What a strange being man is! Not content with doing all he can to vex and hurt his fellows here, 'upon this bank and shoal of time,' where one would think there were heartaches, pain, disappointment, anguish, tears, sighs, and groans enough, the bigoted maniac takes him to the top of the high peak of school divinity to hurl him down the yawning gulf of penal fire; his speculative malice asks eternity to wreak its infinite spite in, and calls on the Almighty to execute its relentless doom! The cannibals burn their enemies and eat them in good-fellowship with one another: meek Christian divines cast those who differ from them but a hair's-breadth, body and soul, into hellfire, for the glory of God and the good of His creatures! It is well that the power of such persons is not co-ordinate with their wills: indeed it is from the sense of their weakness and inability to control the opinions of others, that they thus 'outdo termagant,' and endeavour to frighten them into conformity by big words and monstrous denunciations.

The pleasure of hating, like a poisonous mineral, eats into the heart of religion, and turns it to rankling spleen and bigotry; it makes patriotism an excuse for carrying fire, pestilence, and famine into other lands: it leaves to virtue nothing but the spirit of censoriousness, and a narrow, jealous, inquisitorial watchfulness over the actions and motives of others. What have the different sects, creeds, doctrines in religion been but so many pretexts set up for men to wrangle, to quarrel, to tear one another in pieces about, like a target as a mark to shoot at? Does any one suppose that the love of country in an Englishman implies any friendly feeling or disposition to serve another, bearing the same name? No, it means only hatred to the French or the inhabitants of any other country that we happen to be at war with for the time. Does the love of virtue denote any wish to discover or amend our own faults? No, but it atones for an obstinate adherence to our own vices by the most virulent intolerance to human frailties. This principle is of a most universal application. It extends to good as well as evil: if it makes us hate folly, it makes us no less dissatisfied with distinguished merit. If it inclines us to resent the wrongs of others, it impels us to be as impatient of their prosperity. We revenge injuries: we repay benefits with ingratitude. Even our strongest partialities and likings soon take this turn. 'That which was luscious as locusts, anon becomes bitter as coloquintida;' and love and friendship melt in their own fires. We hate old friends: we hate old books: we hate old opinions; and at last we come to hate ourselves.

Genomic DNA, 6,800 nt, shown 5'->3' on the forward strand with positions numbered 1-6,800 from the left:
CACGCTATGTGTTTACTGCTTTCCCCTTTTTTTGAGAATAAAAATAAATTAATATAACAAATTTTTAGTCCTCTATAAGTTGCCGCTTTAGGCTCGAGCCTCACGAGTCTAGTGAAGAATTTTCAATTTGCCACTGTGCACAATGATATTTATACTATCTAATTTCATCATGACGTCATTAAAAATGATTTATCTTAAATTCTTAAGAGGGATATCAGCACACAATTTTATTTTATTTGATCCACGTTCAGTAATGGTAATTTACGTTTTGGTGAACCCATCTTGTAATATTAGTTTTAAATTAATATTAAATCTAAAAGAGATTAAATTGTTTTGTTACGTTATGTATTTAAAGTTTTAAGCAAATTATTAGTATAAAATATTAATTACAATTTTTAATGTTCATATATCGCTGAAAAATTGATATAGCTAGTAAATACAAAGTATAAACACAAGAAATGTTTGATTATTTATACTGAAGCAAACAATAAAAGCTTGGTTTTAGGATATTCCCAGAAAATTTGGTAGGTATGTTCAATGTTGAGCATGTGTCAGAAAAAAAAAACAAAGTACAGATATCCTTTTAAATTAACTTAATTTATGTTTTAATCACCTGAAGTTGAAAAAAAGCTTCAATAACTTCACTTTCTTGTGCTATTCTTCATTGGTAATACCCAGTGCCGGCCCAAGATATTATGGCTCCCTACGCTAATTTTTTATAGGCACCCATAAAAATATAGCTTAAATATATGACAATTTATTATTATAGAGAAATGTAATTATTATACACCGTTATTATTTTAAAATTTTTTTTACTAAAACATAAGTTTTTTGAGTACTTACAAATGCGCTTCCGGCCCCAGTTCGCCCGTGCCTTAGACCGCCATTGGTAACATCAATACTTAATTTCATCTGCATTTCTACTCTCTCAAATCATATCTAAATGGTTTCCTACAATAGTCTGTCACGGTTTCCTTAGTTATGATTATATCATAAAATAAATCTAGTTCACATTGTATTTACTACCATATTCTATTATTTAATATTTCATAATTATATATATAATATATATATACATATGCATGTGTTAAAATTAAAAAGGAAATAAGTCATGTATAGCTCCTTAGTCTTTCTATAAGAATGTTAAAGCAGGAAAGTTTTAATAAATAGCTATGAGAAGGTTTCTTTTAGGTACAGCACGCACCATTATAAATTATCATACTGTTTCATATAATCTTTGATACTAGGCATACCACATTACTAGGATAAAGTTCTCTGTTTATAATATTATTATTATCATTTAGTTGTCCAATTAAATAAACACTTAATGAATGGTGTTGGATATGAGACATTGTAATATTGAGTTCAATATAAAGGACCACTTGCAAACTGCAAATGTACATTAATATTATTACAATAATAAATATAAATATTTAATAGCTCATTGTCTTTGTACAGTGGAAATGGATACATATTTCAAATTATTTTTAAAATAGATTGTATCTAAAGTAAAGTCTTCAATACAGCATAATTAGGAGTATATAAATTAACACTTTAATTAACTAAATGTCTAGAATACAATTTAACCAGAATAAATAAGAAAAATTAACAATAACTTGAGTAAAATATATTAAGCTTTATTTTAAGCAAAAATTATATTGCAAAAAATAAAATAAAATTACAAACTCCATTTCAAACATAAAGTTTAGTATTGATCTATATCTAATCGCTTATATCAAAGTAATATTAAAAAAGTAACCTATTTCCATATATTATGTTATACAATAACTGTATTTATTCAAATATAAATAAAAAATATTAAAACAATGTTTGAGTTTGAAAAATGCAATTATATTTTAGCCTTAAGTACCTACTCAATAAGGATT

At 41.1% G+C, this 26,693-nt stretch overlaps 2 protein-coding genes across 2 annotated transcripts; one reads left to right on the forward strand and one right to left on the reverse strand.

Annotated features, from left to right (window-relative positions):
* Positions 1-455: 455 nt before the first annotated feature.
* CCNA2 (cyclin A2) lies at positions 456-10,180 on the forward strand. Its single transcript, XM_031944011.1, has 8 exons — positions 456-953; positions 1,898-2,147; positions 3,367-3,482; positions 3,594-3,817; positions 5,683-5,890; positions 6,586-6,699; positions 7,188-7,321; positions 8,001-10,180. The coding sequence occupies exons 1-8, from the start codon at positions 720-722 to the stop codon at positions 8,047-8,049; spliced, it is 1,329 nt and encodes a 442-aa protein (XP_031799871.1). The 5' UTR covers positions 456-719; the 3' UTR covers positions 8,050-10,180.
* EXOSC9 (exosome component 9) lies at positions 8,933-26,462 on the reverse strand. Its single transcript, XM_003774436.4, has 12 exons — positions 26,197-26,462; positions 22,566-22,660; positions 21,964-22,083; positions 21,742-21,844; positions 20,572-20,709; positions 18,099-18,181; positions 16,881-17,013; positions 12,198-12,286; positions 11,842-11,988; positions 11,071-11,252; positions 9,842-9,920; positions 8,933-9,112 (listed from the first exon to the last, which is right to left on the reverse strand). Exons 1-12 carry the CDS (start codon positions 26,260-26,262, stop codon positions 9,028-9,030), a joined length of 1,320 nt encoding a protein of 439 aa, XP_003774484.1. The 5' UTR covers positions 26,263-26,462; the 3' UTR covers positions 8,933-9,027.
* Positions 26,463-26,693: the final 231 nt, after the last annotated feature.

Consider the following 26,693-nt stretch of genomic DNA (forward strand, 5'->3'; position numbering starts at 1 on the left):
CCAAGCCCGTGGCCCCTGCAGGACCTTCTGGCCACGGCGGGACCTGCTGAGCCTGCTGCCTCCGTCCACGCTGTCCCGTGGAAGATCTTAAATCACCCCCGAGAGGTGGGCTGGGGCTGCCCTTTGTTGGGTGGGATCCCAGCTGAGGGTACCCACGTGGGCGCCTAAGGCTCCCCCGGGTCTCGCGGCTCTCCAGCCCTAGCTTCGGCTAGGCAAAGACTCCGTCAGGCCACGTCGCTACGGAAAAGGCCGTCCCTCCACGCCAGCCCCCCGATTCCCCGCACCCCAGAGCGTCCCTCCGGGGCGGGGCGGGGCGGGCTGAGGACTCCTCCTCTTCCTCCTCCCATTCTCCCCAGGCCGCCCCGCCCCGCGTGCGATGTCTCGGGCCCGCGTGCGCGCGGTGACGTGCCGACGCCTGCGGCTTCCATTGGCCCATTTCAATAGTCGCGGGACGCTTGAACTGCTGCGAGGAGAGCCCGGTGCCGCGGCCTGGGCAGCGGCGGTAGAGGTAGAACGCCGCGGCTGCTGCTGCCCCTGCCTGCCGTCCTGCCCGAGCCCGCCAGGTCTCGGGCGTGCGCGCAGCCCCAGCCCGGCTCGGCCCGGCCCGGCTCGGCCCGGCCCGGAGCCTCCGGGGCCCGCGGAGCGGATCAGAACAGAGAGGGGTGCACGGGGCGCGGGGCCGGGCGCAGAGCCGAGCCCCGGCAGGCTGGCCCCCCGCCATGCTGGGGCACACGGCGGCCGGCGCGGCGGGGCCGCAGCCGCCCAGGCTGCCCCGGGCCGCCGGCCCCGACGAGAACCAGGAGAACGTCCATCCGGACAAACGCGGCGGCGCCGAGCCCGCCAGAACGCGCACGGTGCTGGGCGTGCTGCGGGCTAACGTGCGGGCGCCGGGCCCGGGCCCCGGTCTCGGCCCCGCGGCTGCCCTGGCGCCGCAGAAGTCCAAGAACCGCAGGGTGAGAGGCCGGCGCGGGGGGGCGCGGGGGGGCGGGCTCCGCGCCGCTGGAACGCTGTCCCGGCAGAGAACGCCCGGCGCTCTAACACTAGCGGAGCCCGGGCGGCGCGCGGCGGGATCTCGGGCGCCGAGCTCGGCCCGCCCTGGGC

(..)

I was taught to think, and I was willing to believe, that genius was not a bawd - that virtue was not a mask - that liberty was not a name - that love had its seat in the human heart. Now I would care little if these words were struck out of the dictionary, or if I had never heard them. They are become to my ears a mockery and a dream. Instead of patriots and friends of freedom, I see nothing but the tyrant and the slave, the people linked with kings to rivet on the chains of despotism and superstition. I see folly join with knavery, and together make up public spirit and public opinions. I see the insolent Tory, the blind Reformer, the coward Whig! If mankind had wished for what is right, they might have had it long ago. The theory is plain enough; but they are prone to mischief, 'to every good work reprobate.'

Zie ook: Gristendeugdzame haters van de haat, voor wie mij en Hazlitt nog niet genoeg haat om niet verder te willen lezen.

Ik wens u veel leesplezier. En een goed stel hersens.


(*) Noot MM: Dit is Mandeville's diagnose van de mens, in doorsnee en in meerderheid.

Maarten Maartensz